Brakes: UPR four-wheel carriages and wagons were occupied with external hand brakes. WTK wagon at the museum had these brakes and the work team replicated these brakes for the new carriage effectively. Brake levers and blocks were casted, and they are fully functional.
Coupling: UPR carriages and wagons had link and pin coupling, with two safety chains. These couplings were refabricated (Refer Plate 5).
Body Work: Firstly, the prepared drawing had two gangways with four doors and four rows of seats, with a full passenger capacity of 12 people. As advised by the Chairman of the Railway Museum Committee, later it was decided to fabricate a first class saloon with a single gangway with two doors at the centre and four seats at the corners. Even though there were images of first and third class four-wheel carriages with two gangways, there were no such images of a single gangway carriage, except for a 1/5 visual of a presumably similar carriage in a photograph taken near Nuwara Eliya in the 1930s. A new drawing was prepared based on a lot of assumptions (Refer Plates 6 and 7). UPR and KV passenger carriages were fabricated using weather resistant woods like teak. However, considering cost saving aspect and as this carriage is a static indoor display unit, cheaper mahogany wood has been used.
During the fabrication of this carriage, Akila was able to find a lot of drawings of Uda Pussellawa carriages and wagons. These drawings proved that the assumptions are accurate. All these drawings were redrawn and issued in the first supplement of the ‘Narrow Gauge Railways of Ceylon’. (This supplement is freely available on the author’s website)
Interior: Narrow Gauge First Class saloons and Governor’s saloons presumably had Deep Royal Blue or pure white fabric interiors. The fabric was used for the curtains, panel paddings, and cushion covers. There had been individual reading lights as well. All efforts will be taken to fabricate the interior to replicate the original condition. (Refer Plate 8)
Plate 5: Complete underframe of FCU displaying the underframe, wheels, safety chains for coupling, axle boxes and hand brakes. April 2022
Plate 7: Revised Drawing of the FCU, which was fabricated at the National Railway Museum
Plate 8: Completed First Class Saloon of Uda Pussellawa Railway, February 2023.
Fabrication of the Second Carriage: UPR Brake Van (BGBVU)
On good progress and assurance of capability, the National Railway Museum Committee's chairman authorised the fabrication of the second carriage. The selected carriage type was Bogie Goods Brake Van. Unlike the FCU, this carriage had ample drawings and some good quality photographic visuals. The reasons to select the carriage were,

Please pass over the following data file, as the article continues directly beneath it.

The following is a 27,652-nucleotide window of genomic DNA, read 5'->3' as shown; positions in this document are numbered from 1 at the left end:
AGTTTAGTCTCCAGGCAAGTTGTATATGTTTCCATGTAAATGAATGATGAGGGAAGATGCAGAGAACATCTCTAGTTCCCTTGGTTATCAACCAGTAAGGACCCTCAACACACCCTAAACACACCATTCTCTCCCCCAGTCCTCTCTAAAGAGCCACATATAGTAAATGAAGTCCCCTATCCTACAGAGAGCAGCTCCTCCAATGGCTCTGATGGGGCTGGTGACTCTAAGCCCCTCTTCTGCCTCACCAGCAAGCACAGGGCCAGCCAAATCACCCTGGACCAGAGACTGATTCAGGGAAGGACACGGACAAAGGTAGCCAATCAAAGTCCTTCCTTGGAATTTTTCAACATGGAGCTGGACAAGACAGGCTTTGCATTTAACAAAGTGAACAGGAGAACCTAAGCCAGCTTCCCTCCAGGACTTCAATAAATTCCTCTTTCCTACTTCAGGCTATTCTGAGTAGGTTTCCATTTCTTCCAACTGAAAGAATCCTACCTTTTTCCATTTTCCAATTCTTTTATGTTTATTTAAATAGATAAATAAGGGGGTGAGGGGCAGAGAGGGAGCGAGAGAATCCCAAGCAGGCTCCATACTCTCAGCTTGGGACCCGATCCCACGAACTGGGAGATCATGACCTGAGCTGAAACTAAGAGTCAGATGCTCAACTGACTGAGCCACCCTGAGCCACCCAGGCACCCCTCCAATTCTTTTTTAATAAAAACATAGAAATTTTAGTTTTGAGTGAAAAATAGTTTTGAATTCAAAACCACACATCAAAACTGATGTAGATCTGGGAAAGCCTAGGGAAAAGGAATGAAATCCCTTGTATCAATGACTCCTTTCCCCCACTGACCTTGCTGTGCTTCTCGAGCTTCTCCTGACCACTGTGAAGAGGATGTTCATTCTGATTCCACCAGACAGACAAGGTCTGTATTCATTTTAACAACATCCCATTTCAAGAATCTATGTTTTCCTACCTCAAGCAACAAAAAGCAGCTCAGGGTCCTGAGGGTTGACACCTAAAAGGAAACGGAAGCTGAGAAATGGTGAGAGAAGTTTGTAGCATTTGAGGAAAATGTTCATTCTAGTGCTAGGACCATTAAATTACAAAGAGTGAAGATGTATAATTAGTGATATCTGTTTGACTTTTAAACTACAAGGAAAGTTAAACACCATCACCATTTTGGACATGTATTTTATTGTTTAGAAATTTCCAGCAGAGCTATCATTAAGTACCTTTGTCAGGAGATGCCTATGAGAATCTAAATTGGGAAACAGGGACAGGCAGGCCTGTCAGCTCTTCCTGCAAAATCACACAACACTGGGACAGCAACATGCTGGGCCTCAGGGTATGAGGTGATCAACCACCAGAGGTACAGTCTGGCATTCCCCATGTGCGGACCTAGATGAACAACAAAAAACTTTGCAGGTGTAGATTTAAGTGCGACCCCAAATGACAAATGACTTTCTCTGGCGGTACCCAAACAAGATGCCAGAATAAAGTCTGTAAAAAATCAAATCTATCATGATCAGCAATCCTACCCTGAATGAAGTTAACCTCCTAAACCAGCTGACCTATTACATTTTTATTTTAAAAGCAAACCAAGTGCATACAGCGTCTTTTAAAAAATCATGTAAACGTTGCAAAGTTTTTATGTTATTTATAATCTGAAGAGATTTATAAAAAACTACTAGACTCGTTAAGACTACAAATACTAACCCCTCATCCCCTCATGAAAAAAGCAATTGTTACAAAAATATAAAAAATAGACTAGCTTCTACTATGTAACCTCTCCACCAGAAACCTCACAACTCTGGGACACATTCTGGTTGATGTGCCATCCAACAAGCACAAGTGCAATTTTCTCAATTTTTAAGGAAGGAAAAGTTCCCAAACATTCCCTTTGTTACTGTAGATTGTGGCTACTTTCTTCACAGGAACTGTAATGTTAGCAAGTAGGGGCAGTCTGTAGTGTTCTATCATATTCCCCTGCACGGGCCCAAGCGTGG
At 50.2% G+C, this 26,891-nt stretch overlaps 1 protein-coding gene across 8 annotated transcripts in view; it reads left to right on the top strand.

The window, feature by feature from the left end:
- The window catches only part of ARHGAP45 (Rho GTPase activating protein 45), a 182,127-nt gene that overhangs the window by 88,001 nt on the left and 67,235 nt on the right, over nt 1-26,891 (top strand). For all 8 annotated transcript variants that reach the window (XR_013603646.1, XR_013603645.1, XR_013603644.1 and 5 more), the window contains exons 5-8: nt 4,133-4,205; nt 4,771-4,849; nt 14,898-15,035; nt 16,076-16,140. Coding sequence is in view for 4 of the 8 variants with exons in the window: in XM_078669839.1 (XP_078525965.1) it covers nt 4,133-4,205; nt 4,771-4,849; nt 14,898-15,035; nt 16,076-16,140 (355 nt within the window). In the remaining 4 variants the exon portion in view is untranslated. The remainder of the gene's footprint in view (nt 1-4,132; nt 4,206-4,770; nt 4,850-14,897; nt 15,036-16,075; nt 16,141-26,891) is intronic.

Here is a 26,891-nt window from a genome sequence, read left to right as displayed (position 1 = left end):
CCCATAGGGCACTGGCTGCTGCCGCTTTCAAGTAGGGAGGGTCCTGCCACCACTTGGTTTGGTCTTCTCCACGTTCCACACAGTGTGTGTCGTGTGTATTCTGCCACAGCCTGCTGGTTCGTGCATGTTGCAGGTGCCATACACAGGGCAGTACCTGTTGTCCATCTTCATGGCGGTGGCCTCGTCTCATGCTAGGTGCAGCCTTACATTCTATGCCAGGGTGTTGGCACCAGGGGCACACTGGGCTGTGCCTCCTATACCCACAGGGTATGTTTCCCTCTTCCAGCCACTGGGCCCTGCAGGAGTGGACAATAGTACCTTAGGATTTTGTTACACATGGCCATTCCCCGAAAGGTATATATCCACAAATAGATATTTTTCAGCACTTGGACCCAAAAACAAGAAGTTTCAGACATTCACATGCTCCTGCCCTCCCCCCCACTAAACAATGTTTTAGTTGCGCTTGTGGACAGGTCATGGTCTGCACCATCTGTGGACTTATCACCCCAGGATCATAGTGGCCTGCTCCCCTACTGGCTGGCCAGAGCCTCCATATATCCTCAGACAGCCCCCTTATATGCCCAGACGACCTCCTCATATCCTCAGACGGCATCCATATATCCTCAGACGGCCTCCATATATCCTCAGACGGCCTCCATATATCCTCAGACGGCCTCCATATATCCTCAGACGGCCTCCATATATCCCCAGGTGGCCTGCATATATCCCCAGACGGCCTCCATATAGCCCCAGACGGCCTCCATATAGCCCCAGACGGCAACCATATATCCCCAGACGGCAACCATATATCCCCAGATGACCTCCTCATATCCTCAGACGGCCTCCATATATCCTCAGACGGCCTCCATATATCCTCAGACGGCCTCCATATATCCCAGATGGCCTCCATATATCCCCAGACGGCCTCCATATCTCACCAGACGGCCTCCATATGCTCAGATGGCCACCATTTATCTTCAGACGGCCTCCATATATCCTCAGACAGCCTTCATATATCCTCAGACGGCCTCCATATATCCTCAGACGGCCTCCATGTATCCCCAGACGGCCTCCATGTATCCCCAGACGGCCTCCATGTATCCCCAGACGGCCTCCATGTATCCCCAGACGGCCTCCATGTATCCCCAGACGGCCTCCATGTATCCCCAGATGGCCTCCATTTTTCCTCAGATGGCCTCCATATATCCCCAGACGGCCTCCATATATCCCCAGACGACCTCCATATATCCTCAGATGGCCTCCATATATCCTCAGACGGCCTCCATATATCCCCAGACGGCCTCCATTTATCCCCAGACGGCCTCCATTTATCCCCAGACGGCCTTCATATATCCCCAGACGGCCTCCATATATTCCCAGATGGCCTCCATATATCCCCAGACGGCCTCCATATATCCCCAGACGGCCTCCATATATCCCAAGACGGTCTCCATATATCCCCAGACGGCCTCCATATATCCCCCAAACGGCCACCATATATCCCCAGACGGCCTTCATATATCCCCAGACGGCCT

- · Pre-fabricated FCU was a four-wheeled one. BGBVU is a bogie type carriage. It is intended to display such a carriage.
- · FCU has external Brake levers and BGBVU has an internal brake column.
- · Once the BGBVU is completed, arranging a full UPR train set for display with the L1B 203 locomotive is possible. (Formation of train: L1B 203+BDTU+FCU+BGBVU)
Highlights: similar to FCU, the underframe of this carriage was also fabricated from discarded KV carriage underframes. As this is a bogie carriage, it was necessary to fabricate bogies from scratch. UPR bogies are different from KV bogies in many ways, mainly from the size of the wheels. Two replica bogies were fabricated using a bogie of BDTU as an example. BDTU was jacked up to remove one of the bogies. It was found that the bogie is very similar to the ‘arch Bar Caboose Truck’ as advised by an ardent railway enthusiast. Bogie frames, axle boxes, etc. were newly fabricated and wheels were made from old KV wheels. The tyres of the wheels were removed, sizes reduced and newly fabricated tyres were fixed. Axle rods were adjusted KV rod and two bogies were fully functional. It is necessary to highlight the exceptional workmanship displayed by Sri Lanka Navy personnel in both steel and wood works (Refer Plates 9 and 10).
Both carriages are awaiting paintwork and interior finishing. (Refer Plates 11 and 12)
Plate 9: Bogie Goods Brake Van (BGBVU) UPR, page 263, Narrow Gauge Railways of Ceylon
Plate 11: Completed BGBVU, Exterior
Plate 12: Completed FCU and BGBVU awaiting paint and interior works at National Railway Museum, May 2023
Special thanks: Mr. Hemasiri Fernando (Chairman, National Railway Museum Committee), Dr. David Hyatt, Mr. Akila Ariyapperuma (Member, National Railway Museum Committee), Mrs. Anoma Salgado (Secretary to the Chairman), Mr. Paul Henry (Works Supervisor), Sri Lanka Railway, Sri Lanka Navy.
27 July 2023
About the author: Rasika is the Author of ‘Narrow Gauge Railways of Ceylon’, and a member of the National Railway Museum Committee, Sri Lanka. He is a Chartered Architect by profession. (www.rasikawick.lk)